Hooping up train orders/clearances and/or messages was
a 24/7/365 practice for untold decades
Extra 8911 West and another brand new Train Master
are westbound from St. Luc Yard to Smiths Falls just entering the
Winchester Subdivision and about to cross the diamond with CNR L'Assomption
Sub. from Quebec City to Montreal.
This shot is taken at beautiful downtown Stittville, mileage 13 on the Carleton Place Subdivision. Bill Linley took this shot of me hooping up orders to regular freight train #90 engine 8784 which ran from Smiths Falls through Carleton Place to Ottawa West. This was on Dominion Day 1965, my first year of employment as an operator. The train order signal at Stittville was only a 2-indication signal, red and green, meaning 'stop for orders' or 'proceed, no orders'. But if we only had train orders that did not restrict the train, a yellow flag by day or a yellow light by night had to be taken out with the train orders by the operator hooping the train, to let them know that they didn't have to stop. But holding 2 train order hoops and the flag sometimes got a little squeamish, so we'd often jam the yellow flag into the cracks in the wooden platform. That motorcycle on the platform was my transportation for the first year of my employment as an operator on the Smiths Falls Division. The town's real name is Stittsville, but a typo in an old employee's timetable meant that the error was carried on for years and years, until a short time before the line was ripped up. Bill Linley/Bruce Chapman Collection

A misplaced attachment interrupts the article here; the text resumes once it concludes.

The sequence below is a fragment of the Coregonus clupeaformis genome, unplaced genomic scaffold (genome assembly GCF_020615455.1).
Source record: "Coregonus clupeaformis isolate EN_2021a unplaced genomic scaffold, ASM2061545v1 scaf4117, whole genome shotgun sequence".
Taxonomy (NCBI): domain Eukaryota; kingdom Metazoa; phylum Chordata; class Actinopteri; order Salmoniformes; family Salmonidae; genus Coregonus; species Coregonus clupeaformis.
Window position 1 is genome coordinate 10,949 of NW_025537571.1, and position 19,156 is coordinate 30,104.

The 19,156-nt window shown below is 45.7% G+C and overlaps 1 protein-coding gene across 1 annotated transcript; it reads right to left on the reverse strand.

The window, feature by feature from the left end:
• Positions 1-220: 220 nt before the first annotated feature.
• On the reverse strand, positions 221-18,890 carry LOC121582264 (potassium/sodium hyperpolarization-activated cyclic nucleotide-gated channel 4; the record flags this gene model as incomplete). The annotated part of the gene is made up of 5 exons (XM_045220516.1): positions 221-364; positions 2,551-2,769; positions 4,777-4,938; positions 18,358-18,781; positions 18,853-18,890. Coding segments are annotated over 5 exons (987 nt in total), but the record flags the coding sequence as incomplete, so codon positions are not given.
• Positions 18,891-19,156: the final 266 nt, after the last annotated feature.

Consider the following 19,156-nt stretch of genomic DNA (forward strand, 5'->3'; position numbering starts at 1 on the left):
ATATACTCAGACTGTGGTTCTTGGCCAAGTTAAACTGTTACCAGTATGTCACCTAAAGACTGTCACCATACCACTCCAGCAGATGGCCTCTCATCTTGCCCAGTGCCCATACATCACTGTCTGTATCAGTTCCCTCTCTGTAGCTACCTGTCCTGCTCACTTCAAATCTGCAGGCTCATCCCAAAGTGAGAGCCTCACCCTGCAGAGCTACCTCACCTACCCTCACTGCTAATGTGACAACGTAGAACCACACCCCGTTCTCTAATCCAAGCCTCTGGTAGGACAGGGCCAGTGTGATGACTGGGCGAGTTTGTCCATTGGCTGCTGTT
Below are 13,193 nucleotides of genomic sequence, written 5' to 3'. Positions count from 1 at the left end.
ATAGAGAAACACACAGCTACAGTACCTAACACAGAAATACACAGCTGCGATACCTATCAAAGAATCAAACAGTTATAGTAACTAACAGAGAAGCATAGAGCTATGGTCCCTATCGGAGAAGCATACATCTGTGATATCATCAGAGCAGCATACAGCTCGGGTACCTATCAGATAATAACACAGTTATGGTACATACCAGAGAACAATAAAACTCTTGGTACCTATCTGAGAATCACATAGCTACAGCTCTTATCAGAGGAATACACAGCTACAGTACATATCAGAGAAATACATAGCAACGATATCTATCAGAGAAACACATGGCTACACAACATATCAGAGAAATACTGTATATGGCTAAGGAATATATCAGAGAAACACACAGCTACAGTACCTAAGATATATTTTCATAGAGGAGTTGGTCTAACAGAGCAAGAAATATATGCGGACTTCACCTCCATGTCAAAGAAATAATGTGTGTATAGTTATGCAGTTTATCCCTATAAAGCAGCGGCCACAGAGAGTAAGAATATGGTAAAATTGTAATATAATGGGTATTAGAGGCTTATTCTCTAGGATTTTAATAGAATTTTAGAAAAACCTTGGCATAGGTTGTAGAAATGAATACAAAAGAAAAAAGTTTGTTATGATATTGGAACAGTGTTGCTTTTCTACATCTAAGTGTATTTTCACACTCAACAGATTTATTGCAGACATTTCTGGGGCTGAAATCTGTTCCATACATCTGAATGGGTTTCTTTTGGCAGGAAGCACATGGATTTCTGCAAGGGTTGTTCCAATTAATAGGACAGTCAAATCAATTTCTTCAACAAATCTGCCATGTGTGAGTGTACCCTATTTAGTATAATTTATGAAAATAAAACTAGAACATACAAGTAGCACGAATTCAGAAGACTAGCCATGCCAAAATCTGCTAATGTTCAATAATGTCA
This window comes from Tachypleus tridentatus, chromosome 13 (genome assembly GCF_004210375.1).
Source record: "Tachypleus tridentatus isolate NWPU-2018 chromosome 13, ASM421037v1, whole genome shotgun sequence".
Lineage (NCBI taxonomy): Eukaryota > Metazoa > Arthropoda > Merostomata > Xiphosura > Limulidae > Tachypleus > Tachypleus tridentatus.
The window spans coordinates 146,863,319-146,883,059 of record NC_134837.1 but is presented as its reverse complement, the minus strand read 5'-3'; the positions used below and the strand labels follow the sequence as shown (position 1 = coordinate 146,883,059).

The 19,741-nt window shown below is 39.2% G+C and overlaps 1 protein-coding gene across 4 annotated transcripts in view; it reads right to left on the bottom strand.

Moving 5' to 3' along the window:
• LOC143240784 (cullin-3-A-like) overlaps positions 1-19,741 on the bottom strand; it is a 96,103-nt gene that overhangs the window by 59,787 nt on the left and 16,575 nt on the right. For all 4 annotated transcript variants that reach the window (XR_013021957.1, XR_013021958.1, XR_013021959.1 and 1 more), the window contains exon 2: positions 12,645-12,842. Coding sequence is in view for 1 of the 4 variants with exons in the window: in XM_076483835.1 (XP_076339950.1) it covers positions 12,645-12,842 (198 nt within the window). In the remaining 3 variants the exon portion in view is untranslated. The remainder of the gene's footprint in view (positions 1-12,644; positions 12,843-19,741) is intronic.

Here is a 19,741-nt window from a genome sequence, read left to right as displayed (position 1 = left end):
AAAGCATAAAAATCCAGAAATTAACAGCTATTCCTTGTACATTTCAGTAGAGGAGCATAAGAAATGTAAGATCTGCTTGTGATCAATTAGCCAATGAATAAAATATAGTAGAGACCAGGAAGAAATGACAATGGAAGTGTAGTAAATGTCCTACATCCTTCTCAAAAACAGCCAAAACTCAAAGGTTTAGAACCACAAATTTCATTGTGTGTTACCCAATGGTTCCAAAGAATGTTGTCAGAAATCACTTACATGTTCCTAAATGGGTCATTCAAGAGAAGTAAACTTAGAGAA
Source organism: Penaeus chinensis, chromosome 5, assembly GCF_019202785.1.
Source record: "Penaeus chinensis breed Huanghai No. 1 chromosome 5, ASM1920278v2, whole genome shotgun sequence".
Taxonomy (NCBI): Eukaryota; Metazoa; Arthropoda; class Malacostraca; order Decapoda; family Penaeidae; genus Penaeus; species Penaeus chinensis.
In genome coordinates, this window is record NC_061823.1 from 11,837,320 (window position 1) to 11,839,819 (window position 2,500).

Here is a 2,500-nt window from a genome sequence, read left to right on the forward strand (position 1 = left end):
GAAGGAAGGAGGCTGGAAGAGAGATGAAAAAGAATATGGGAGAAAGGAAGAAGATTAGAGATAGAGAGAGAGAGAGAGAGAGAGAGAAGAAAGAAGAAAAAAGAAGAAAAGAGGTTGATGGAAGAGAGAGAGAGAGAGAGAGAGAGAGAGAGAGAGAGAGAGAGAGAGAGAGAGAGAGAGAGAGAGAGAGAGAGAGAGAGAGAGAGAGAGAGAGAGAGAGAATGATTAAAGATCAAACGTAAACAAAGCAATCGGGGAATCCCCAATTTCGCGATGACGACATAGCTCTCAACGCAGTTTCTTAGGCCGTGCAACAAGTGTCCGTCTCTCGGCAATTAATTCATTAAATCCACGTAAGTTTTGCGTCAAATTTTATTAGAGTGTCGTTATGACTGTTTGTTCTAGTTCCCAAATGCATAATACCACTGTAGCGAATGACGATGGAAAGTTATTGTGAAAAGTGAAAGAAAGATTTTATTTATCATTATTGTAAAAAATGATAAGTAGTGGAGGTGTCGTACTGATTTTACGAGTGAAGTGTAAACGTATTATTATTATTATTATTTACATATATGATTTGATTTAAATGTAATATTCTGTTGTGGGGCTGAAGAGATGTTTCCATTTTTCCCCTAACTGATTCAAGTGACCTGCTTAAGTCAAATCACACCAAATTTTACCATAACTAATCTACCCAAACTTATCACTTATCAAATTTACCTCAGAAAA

Bill Linley has slides of me hooping #4 (The Dominion) engine 1420 running about three hours late at Ottawa West on Saturday, July 31, 1965. I had a yellow flag in one hand, engineer's hoop in the other, and the staff with orders (clearance and a meet order) in its leather pouch around my neck to hand up to the conductor. Passengers were alarmed when the train did not stop. They were waiting for a train going in the opposite direction, the morning Brockville train No. 261 a Dayliner due in about ten minutes which made close connection with Pool 5 over CNR to Toronto. Eastbound No. 8 had a meet with westbound No. 261 due at Hull West at 8:45 A.M. Bill Linley/Bruce Chapman Collection
The engineer of CNR RS-10 3821 is about to snag orders
as an outbound freight departs Turcot yard late on a Sunday afternoon.
This train proceeded up the line that connects with the CPR and runs
to Joliette and Shawinigan Falls.
Two views of an age-old practice known as "hooping
up". Delivering train orders on the fly. The order board is at
red, however, presence of the Operator on the platform permits Extra
8758 West, the Cornwall Swing (a St.Luc- Cornwall Turn)
Hooping up orders to No. 8 eng. 4033 at Banff.
1432 and a B unit power northbound No.11 stopping at
West Toronto depot. July 2, 1957
Hooping up! Extra 5752 West trailing 6030 and another unit. Note both train order boards at yellow.
Hooping up! 8785 carrying green.
Hooping up! Looks like the engineer about to grab the hoop. Fireman running 8471?
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